The History of collecting art took different routes in the last 500 centuries. But they have surprising similarities. Dukes and Counts of the 15th and 16th Century, mainly influenced by the Italian Rennaissance and the ruling families as Borghese and Medici in Florence and Barbarigo and Loredan in Venice, supported artists and established huge art-collections as a symbol of status and power.
The big seafare nations of 17th Century as Netherlands and England continued this tradition, where mainly the new upper middle class as merchants and ship owners copied the lifestyle and the leadership of the nobility. The Dutch merchants of 17th Century financed the Golden Age even in arts, as they financed amongst others artists as Vermeer van Delft and Rembrandt van Rijn, who had been a ship owner and spice trader by himself. The development of enlightenment, first in England, afterwards in France, Germany, Austro-Hungary and more European regions caused that the lower nobility and the new upper middle class came closer together. And again, the upper middle class copied the lifestyle of the nobles, even when they had been “snobs”, which meant “sans noblesse”, without noble titles. The new class had maidens and drivers, silver cutleries and crystal chandeliers, valuable porcelain and finest wines and food. And they bought artworks. In the time of industrialization some of the upper middle class became nobles, and some lower nobles became entrepreneurs. The situation had been perfect for encounters and learning from each other. On that crossroad, the social levels mingled, which became a blessing for art-dealers and artists until the 20th century.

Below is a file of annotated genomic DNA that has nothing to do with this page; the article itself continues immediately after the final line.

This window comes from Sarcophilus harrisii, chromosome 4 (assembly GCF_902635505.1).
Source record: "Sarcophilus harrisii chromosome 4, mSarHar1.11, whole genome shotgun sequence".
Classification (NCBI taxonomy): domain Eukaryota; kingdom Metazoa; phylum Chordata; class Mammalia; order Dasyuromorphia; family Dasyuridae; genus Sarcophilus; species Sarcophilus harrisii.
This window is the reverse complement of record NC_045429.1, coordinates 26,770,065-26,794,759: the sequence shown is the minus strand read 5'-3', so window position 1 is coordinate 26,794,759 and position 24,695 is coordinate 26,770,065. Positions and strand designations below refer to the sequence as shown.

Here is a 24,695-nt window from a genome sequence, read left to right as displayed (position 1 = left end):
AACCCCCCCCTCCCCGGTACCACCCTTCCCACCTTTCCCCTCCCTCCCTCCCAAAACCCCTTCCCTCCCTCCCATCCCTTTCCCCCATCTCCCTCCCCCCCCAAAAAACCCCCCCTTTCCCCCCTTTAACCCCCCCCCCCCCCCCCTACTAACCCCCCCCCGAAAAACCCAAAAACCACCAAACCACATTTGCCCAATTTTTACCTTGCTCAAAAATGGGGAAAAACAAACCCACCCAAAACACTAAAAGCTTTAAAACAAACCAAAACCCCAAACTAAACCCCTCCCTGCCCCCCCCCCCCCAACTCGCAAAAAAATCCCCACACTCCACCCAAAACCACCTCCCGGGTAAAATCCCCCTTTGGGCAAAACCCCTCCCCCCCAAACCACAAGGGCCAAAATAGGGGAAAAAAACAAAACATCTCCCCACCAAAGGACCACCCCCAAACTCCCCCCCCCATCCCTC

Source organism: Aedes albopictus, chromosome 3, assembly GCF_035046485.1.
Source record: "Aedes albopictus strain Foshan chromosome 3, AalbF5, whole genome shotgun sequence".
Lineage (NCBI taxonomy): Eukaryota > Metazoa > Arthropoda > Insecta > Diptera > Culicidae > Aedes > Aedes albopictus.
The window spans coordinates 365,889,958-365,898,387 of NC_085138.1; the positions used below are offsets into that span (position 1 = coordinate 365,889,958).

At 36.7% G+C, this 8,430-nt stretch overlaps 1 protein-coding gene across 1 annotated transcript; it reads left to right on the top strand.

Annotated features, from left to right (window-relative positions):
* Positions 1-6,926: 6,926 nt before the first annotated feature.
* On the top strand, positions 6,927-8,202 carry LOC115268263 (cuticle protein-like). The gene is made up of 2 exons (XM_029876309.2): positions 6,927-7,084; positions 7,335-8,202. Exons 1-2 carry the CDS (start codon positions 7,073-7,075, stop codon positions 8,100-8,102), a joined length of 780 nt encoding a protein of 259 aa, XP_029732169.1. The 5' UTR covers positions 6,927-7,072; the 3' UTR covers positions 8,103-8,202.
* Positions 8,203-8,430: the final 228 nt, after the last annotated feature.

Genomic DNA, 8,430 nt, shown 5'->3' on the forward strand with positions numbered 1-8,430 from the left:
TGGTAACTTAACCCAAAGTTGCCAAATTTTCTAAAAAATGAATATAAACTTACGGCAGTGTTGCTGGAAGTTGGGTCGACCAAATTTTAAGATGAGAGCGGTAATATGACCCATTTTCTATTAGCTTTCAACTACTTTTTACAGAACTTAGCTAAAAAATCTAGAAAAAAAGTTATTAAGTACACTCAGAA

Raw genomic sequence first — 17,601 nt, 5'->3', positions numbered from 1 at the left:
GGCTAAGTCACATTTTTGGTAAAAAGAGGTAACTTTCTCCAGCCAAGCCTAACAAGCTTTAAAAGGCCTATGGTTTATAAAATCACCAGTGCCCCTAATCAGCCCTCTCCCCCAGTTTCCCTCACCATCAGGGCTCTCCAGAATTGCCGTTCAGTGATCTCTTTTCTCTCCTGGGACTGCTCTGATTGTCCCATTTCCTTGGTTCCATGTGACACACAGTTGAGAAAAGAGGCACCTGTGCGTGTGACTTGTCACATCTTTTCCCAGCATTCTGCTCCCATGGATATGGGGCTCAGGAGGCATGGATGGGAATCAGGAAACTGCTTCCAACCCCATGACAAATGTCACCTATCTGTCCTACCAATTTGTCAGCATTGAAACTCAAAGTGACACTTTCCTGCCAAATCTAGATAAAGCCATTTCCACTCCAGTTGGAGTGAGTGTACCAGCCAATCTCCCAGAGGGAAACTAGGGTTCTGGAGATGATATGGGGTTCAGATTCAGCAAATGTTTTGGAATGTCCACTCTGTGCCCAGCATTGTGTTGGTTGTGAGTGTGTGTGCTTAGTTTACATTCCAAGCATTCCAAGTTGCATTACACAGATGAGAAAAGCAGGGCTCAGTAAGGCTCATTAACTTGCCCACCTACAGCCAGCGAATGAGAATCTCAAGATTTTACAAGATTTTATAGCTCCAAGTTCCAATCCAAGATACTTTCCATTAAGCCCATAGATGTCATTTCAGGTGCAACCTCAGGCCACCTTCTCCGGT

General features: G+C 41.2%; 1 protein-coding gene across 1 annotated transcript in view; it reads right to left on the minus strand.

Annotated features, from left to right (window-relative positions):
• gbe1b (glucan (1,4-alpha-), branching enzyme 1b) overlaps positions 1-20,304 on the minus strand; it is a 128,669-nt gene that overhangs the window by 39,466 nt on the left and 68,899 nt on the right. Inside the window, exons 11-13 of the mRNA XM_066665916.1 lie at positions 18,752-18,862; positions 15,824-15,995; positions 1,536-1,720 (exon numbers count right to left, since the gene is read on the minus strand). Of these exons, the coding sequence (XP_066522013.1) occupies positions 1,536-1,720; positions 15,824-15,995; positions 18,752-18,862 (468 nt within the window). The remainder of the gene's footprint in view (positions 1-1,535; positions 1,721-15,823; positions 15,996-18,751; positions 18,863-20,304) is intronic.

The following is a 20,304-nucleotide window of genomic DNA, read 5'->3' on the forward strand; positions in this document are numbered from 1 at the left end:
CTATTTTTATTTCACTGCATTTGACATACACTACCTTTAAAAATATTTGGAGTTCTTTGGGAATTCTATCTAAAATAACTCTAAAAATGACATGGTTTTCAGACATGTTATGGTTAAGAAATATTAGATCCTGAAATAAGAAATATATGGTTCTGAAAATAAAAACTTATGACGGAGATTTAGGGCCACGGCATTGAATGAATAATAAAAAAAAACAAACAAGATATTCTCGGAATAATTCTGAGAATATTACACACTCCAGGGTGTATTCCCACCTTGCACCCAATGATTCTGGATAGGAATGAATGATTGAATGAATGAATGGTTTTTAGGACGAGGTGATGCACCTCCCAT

Following this theory, it might not be surprising that the main hot-spots for art in contemporary Europe are London, Paris, Netherlands, Berlin, Vienna and Venice. All this places have a history of strong determining Imperial and Royal houses or in case of Venice, a tradition of influential families. In this places we have around the former courts many lower nobles and upcoming bourgeois ready to copy a life in nobility.
This contains not only to live in luxury, this means to think and act in long term, to take responsibility for decisions, for investments, for people, for artists and the progress in their careers. “Noblesse oblige” means as well to take care of artists and to support them, as well in benefit of the own collection. Latest now we can see, that collecting art is not just a business, but a noble life-style, which requires more a certain perception of life in dignity, then money, but it enables an increase of the family fortune. It remain, collecting art is a profitable passion.
Next week in part 2 of this essay, we will take a look on the difference between investment in stock exchange, real estate and art.
Featured picture: “Clement de Jonghe – The Printseller”, etching, 1651, by Rembrandt van Rijn (1606 – 1669), Collection Thomas Emmerling
This article was published first on November 22nd, 2020 on the blog of Thomas Emmerling. The original article can be found here.